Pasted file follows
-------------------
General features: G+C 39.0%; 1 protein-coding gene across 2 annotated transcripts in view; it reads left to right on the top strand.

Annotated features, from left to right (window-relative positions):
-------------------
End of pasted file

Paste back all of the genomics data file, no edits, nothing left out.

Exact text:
General features: G+C 39.0%; 1 protein-coding gene across 2 annotated transcripts in view; it reads left to right on the top strand.

Annotated features, from left to right (window-relative positions):